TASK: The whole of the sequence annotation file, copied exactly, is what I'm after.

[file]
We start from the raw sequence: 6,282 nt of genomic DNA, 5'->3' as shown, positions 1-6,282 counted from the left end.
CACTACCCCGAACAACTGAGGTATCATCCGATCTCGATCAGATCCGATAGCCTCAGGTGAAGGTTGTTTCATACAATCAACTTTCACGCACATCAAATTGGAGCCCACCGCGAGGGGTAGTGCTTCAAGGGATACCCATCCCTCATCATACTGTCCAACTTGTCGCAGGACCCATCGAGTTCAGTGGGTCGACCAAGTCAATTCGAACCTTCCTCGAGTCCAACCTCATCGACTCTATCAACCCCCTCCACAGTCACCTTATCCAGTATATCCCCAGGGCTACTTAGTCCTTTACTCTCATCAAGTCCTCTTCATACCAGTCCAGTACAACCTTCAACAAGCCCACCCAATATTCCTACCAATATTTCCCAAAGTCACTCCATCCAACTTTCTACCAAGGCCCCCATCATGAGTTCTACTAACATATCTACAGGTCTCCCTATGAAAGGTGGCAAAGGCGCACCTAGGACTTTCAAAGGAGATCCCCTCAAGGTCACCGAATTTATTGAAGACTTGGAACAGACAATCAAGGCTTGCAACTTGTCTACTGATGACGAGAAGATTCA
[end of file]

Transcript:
We start from the raw sequence: 6,282 nt of genomic DNA, 5'->3' as shown, positions 1-6,282 counted from the left end.
CACTACCCCGAACAACTGAGGTATCATCCGATCTCGATCAGATCCGATAGCCTCAGGTGAAGGTTGTTTCATACAATCAACTTTCACGCACATCAAATTGGAGCCCACCGCGAGGGGTAGTGCTTCAAGGGATACCCATCCCTCATCATACTGTCCAACTTGTCGCAGGACCCATCGAGTTCAGTGGGTCGACCAAGTCAATTCGAACCTTCCTCGAGTCCAACCTCATCGACTCTATCAACCCCCTCCACAGTCACCTTATCCAGTATATCCCCAGGGCTACTTAGTCCTTTACTCTCATCAAGTCCTCTTCATACCAGTCCAGTACAACCTTCAACAAGCCCACCCAATATTCCTACCAATATTTCCCAAAGTCACTCCATCCAACTTTCTACCAAGGCCCCCATCATGAGTTCTACTAACATATCTACAGGTCTCCCTATGAAAGGTGGCAAAGGCGCACCTAGGACTTTCAAAGGAGATCCCCTCAAGGTCACCGAATTTATTGAAGACTTGGAACAGACAATCAAGGCTTGCAACTTGTCTACTGATGACGAGAAGATTCA